That seems to be the question of the day: should the Obama Administration release the photographs and/or videos from the daring raid Sunday that bagged Osama bin Laden?
This type of discussion plays out in local newsrooms all across the nation these days, as well as in the circles of the digital media world where non-traditional thought has the same First Amendment power as traditional newspaper, television and radio outlets.
Should you see the goods on Osama bin Laden, determining for yourself if that is indeed his body depicted -- or his body in the shroud buried at sea? Should the White House describe the graphic evidence, already depicted as "gruesome" by Mr. Obama's press secretary, and leave it at that?
We live in a world today of conspiracy theorists; everybody is from Missouri, the "Show Me State." We have plenty of reason to doubt the official line, after being fed weapons of mass destruction, closed-door meetings carving up large segments of the economy, secret talks protecting some businesses but not others, and even a Congress that votes on reforming a sixth of the nation's economy without knowing what's in the bill.
Our system of open government and access to records, for the most part, makes this a no-brainer. Public business means documents are open to the public. But there are notable exceptions: national security is one, protecting health information is another we may be personally familiar with when signing all those HIPAA documents with our doctors. Home addresses of police officers, for example, are routinely shielded to protect local cops from all-too-easy retribution from criminals. Court documents relating to juvenile cases are usually off-limits.
In the case of Osama bin Laden's death photos and video, however, the argument isn't necessarily national security -- unless you accept the argument it puts Americans at risk to inflame a segment of the world already passionate about doing us violence. Mr. bin Laden's HIPAA rights have expired, his address (so close to Pakistan's military university) is already known and he was shielded by a wife, not a juvenile. This is an argument about good taste, whether we are adult enough and if the conspiracy beast must be fed.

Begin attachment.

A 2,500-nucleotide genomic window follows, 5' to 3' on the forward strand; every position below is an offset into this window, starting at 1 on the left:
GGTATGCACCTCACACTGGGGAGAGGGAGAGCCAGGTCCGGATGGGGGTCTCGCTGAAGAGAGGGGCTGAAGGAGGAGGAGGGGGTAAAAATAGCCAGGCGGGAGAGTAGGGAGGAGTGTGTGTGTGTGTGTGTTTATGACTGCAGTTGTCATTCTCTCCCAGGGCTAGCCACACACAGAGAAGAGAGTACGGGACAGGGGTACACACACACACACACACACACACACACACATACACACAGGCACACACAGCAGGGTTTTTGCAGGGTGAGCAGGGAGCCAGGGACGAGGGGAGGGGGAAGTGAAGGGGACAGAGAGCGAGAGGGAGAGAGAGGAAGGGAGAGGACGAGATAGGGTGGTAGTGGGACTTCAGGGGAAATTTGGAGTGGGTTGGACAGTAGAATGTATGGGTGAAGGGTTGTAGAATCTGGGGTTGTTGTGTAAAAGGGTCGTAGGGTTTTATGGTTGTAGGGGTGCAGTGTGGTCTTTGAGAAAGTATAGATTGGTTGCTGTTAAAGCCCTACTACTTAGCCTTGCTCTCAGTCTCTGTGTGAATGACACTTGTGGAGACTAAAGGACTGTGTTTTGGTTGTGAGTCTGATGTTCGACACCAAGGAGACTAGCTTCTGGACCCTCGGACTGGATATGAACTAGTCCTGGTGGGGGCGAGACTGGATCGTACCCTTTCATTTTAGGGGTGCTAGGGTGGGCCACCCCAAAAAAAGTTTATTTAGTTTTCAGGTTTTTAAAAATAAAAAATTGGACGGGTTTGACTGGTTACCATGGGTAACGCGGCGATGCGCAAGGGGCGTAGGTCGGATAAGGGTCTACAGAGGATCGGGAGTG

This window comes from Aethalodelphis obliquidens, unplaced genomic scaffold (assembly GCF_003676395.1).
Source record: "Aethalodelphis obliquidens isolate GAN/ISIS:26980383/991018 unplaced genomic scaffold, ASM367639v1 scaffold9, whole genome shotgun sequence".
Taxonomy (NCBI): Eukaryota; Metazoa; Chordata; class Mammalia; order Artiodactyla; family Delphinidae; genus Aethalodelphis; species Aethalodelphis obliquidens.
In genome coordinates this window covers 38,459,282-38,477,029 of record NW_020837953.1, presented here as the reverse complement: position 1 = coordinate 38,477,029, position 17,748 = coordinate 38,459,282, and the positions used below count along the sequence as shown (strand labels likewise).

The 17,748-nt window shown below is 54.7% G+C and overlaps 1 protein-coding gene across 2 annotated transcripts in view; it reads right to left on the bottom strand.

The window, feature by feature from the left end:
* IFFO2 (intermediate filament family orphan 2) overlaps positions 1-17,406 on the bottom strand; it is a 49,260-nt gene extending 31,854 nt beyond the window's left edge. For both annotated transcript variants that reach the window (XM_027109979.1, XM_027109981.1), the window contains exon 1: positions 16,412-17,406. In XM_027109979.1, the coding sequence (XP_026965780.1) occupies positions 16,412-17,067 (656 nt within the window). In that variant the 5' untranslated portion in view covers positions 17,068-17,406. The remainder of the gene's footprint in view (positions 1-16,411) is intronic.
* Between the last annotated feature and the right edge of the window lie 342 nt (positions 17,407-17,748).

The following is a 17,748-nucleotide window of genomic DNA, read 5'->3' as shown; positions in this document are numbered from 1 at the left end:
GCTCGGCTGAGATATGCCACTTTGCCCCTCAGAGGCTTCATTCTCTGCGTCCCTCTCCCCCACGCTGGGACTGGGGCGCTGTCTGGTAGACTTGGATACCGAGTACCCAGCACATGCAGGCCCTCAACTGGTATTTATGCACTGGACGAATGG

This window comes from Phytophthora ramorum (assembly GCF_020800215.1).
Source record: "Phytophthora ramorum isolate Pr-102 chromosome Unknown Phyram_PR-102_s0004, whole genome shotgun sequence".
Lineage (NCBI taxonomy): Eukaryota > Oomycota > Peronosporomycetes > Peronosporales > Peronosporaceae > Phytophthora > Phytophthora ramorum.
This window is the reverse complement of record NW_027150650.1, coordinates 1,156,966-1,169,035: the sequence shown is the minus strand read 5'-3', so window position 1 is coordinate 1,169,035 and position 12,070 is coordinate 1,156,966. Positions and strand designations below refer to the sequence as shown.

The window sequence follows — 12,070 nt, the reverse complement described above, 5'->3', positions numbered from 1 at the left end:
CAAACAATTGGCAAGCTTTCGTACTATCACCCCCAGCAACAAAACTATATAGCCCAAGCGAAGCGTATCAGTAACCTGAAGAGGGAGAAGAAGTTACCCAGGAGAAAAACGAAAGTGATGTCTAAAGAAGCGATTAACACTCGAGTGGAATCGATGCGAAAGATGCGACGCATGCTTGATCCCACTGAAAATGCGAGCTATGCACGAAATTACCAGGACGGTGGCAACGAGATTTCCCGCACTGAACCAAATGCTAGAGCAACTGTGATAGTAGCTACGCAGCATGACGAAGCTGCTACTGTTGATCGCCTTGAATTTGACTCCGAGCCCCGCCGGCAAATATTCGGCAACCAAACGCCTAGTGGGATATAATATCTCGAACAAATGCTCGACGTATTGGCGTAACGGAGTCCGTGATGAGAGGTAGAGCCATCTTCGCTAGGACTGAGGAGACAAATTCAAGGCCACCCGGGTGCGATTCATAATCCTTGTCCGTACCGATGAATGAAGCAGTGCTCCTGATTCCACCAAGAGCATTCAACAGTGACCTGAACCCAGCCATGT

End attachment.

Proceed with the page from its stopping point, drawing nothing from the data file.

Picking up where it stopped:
Not an easy call to make. Add to the mix the general feeling the "mainstream media" would exercise some caution in broadcasting or publishing graphic material against the wide-open world of the web where anything goes -- and then some. The White House may have felt comfortable providing photos to the New York Times and ABC News in the past, but today's media environment lies on the shoulders of more people than the usual cast of editors and news directors.
I recall seeing pictures of Michael Jackson in-state; if photos of the body of the King of Pop were fair game for publishing, why not the King of Terrorists?
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These past five days have provided a flurry of activity in the news business, starting with the horrific outbreak of tornadoes that left Alabama and five other states to pick up the pieces of homes and comfort the families of the dead. It featured the marriage of two young people in an elaborate ceremony watched by an estimated 1.7 billion people worldwide. It culminated in the extraordinary late Sunday night announcement by President Obama that we had finally "got him."
Just about the entire U.S. "big news" organization plans to start the week focused on getting high-priced talent to London for the entertainment event of the year. I know some will argue the wedding of Kate and William was history, but please -- royals often marry without the non-stop news cycle of cute features news groups were filling time with before storms blew apart their news budgets.
I found the decision by NBC's Brian Williams and Steve Capus (shown at left during the 2010 RTDNF First Amendment Dinner in Washington) one of the most laudable; Williams in particular knows where the story is, what his audience expects and what his responsibilities demand as a network news anchor. He and Capus decided, upon Williams' arrival in London, to immediately turn around and fly back to the U.S. because of what just blew through the South. Too much damage, too many dead, 2010's Katrina in the making. It was the right call, and also positioned NBC to have it's top anchor talent at least in this country on Sunday night when the biggest story from the War on Terror since September 11th, 2001 broke in time to interrupt Celebrity Apprentice.